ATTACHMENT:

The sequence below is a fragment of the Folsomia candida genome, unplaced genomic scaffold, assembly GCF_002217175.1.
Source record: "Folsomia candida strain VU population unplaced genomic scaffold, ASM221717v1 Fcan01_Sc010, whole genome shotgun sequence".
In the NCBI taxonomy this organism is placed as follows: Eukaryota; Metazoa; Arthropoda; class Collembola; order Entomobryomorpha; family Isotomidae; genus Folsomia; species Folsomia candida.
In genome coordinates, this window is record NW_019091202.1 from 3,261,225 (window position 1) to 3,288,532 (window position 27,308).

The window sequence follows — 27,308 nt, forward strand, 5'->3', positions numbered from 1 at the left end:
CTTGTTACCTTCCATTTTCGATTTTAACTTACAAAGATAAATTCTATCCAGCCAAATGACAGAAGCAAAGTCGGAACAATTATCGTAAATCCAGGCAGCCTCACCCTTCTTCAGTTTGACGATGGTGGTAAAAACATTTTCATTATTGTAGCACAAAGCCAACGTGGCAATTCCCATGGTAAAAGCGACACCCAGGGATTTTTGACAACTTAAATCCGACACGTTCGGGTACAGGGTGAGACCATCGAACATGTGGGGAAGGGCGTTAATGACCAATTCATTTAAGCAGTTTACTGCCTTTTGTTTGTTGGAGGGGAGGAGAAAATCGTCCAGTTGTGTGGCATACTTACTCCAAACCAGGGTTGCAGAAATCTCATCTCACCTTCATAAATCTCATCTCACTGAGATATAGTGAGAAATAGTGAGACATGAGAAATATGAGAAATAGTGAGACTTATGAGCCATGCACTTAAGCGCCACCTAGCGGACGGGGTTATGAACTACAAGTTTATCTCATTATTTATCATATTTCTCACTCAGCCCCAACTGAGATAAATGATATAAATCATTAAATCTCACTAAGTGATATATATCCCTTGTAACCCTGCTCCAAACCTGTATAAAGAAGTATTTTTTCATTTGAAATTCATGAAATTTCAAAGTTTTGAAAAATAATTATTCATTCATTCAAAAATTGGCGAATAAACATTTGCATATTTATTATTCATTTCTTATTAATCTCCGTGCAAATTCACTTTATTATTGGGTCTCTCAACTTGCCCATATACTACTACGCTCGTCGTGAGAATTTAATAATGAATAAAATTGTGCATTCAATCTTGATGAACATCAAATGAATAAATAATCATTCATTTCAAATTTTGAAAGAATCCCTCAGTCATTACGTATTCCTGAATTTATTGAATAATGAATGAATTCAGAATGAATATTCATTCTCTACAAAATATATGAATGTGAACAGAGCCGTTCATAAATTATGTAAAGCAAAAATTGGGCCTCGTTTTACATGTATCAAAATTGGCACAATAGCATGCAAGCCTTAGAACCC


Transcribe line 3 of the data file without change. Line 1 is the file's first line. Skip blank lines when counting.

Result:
In the NCBI taxonomy this organism is placed as follows: Eukaryota; Metazoa; Arthropoda; class Collembola; order Entomobryomorpha; family Isotomidae; genus Folsomia; species Folsomia candida.